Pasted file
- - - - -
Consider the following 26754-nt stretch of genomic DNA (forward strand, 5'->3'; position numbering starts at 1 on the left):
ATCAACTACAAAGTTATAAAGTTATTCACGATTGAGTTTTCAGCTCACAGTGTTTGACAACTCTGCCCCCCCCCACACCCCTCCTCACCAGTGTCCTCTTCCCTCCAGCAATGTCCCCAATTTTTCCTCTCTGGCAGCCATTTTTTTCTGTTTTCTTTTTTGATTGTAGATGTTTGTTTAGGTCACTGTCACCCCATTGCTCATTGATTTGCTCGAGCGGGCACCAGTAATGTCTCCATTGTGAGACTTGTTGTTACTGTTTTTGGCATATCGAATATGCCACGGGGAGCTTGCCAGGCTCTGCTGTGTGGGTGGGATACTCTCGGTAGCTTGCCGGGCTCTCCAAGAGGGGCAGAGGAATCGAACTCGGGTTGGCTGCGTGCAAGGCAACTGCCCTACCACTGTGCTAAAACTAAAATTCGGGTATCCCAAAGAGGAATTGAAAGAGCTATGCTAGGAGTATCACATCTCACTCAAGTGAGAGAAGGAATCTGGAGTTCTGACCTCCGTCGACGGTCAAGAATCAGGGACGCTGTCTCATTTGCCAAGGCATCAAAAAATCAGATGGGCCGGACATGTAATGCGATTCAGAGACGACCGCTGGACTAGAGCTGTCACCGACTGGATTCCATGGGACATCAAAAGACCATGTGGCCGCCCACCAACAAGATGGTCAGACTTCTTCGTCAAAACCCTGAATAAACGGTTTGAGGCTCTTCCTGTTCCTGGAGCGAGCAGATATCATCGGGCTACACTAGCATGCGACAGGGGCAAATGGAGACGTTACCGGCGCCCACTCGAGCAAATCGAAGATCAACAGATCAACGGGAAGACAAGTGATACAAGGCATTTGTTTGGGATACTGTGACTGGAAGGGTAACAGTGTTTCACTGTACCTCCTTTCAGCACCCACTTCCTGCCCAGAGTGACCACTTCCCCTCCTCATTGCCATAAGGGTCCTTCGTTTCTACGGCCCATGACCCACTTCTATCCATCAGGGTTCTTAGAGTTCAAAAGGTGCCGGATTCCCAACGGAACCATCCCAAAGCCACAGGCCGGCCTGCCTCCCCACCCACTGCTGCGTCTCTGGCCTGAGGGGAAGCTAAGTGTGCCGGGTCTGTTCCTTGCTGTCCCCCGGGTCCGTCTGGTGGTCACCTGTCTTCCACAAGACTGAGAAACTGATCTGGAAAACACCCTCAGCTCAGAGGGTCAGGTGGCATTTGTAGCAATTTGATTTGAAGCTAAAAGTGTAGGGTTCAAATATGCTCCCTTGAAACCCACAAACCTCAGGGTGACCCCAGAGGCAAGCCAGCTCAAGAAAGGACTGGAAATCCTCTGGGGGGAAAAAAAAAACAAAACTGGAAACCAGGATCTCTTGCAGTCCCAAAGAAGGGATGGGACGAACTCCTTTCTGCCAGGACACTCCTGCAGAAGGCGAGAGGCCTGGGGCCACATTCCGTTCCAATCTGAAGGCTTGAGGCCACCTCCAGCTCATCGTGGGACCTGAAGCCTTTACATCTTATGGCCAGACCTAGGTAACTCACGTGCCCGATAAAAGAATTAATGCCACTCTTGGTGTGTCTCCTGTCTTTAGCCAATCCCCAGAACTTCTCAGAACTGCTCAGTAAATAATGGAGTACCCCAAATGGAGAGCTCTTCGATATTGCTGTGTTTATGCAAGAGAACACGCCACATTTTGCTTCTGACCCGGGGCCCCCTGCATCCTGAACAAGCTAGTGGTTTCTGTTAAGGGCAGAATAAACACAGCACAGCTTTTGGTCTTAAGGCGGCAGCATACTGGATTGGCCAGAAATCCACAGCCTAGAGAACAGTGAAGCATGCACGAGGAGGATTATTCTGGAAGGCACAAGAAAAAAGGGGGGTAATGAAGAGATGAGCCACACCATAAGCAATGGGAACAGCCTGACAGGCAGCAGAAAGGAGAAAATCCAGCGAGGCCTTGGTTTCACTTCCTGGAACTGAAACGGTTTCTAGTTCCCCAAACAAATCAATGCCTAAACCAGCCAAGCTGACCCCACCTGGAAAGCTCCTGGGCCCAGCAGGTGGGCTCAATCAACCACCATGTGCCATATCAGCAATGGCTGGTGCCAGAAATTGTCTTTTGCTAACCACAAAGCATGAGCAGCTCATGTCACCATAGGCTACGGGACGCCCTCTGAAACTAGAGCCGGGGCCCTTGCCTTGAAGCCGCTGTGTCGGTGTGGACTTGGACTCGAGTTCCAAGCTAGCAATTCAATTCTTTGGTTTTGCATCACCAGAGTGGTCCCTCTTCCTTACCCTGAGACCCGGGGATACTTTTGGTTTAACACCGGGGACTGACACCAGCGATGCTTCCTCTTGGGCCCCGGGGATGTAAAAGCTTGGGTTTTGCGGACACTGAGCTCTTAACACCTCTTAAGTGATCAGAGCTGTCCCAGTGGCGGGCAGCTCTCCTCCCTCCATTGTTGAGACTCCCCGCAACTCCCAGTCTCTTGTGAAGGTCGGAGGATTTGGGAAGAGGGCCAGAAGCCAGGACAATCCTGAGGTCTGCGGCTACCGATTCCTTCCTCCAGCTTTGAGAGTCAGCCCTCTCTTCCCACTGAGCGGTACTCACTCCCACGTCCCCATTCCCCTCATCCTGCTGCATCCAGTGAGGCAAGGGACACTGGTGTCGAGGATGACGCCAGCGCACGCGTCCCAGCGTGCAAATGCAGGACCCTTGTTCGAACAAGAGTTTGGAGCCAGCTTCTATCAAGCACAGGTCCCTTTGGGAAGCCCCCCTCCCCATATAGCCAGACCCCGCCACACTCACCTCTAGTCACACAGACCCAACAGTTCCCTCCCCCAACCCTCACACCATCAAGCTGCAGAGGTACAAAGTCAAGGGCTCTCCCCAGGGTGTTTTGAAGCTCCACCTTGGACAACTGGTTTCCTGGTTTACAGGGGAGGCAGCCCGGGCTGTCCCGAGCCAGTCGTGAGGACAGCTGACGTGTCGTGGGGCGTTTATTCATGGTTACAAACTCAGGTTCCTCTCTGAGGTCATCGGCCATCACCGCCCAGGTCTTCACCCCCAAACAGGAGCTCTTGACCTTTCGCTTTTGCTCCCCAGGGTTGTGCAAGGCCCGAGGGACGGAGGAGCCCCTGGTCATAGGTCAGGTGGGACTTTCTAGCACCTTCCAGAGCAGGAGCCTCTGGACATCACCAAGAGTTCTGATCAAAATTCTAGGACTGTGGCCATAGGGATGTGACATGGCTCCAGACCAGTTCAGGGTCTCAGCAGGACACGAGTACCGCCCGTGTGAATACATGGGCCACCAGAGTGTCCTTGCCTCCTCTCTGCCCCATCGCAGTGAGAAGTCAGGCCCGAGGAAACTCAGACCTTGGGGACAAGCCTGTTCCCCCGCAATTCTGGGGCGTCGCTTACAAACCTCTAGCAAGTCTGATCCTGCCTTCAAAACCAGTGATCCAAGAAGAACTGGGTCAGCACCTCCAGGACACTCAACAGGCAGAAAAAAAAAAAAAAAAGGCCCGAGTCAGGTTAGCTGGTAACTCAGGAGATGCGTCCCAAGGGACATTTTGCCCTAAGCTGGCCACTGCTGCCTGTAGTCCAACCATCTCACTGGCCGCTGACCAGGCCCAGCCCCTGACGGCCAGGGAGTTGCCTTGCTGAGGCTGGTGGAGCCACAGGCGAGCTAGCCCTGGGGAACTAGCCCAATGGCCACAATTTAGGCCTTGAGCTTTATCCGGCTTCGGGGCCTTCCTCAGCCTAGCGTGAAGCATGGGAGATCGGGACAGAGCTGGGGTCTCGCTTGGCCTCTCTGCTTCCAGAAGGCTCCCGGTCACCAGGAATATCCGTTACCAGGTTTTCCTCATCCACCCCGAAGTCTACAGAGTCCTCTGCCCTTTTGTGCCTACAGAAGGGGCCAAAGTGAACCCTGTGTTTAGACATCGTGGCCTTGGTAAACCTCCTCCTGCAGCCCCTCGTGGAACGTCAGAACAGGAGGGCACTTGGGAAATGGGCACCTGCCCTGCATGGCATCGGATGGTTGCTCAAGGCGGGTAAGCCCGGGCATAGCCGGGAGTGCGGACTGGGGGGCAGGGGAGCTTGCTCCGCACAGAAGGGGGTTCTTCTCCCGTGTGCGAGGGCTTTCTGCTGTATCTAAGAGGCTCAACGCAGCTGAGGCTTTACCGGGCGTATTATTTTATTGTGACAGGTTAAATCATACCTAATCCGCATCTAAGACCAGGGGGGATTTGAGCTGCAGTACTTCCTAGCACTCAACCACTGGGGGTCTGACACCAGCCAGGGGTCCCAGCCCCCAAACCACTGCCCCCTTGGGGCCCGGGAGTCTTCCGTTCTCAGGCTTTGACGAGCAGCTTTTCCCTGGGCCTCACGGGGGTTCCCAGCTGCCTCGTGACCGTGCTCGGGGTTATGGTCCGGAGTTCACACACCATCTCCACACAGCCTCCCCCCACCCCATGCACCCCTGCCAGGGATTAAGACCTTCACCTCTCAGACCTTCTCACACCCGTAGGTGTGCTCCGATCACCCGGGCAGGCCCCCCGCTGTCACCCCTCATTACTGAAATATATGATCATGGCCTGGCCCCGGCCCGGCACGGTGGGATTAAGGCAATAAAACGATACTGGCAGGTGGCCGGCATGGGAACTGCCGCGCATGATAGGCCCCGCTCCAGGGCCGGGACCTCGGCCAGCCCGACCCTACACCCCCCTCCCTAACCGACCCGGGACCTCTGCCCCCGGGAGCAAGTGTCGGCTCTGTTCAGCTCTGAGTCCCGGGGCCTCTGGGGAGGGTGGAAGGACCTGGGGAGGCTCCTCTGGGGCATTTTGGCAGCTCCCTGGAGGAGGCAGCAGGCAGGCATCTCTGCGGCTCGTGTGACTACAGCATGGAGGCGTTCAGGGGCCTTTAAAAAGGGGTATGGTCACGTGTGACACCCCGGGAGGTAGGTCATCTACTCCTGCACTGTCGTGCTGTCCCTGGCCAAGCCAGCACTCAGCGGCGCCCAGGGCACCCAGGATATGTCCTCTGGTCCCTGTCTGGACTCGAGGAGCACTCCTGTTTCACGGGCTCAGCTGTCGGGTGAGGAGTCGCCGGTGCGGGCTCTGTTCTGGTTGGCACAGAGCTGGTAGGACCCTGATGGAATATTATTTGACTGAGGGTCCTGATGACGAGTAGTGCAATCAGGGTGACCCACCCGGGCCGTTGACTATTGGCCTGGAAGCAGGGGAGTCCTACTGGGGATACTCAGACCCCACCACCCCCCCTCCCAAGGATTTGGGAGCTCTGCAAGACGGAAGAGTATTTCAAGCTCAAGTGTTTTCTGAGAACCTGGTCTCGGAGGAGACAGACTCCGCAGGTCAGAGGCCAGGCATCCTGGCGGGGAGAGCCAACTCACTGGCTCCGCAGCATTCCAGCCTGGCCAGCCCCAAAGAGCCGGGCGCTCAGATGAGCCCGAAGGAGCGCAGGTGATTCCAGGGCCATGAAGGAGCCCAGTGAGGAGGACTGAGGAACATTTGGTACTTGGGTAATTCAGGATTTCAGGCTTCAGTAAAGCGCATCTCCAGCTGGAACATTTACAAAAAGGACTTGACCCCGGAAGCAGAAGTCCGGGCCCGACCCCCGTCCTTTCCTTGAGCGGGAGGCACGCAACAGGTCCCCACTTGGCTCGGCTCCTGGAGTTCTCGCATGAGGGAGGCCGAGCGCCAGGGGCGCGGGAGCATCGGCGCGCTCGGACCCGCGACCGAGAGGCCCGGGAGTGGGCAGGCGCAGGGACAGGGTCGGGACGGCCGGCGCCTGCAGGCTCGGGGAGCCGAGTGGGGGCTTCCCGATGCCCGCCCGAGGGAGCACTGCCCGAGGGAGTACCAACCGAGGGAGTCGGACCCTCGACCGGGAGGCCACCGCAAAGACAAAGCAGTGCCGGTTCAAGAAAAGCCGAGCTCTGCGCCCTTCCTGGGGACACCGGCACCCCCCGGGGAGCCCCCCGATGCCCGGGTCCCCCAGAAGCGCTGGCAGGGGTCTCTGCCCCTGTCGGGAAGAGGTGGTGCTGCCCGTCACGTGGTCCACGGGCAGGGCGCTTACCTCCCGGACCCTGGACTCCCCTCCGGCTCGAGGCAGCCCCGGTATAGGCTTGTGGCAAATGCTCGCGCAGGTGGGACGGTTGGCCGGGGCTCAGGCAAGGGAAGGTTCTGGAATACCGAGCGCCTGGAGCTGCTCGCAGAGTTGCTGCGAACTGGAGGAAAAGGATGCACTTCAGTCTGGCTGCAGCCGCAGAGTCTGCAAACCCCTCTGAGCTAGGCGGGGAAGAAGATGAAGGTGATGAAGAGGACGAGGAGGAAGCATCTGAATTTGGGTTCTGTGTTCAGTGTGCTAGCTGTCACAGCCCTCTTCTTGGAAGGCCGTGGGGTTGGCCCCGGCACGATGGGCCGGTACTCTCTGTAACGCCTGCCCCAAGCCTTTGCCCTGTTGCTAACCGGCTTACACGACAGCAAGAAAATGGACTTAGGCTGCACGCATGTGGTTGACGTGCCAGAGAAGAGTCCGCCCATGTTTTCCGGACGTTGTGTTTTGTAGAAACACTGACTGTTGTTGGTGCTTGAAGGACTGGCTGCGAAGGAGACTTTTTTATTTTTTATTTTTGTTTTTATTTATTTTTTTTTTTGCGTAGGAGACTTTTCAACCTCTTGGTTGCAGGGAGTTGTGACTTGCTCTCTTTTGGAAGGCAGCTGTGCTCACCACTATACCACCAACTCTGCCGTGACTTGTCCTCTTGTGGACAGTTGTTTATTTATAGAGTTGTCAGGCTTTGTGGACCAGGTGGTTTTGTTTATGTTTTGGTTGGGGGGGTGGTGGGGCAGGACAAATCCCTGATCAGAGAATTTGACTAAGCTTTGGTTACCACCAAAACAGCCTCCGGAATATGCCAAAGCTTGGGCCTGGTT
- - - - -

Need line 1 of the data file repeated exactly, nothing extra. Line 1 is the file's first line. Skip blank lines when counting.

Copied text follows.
Consider the following 26754-nt stretch of genomic DNA (forward strand, 5'->3'; position numbering starts at 1 on the left):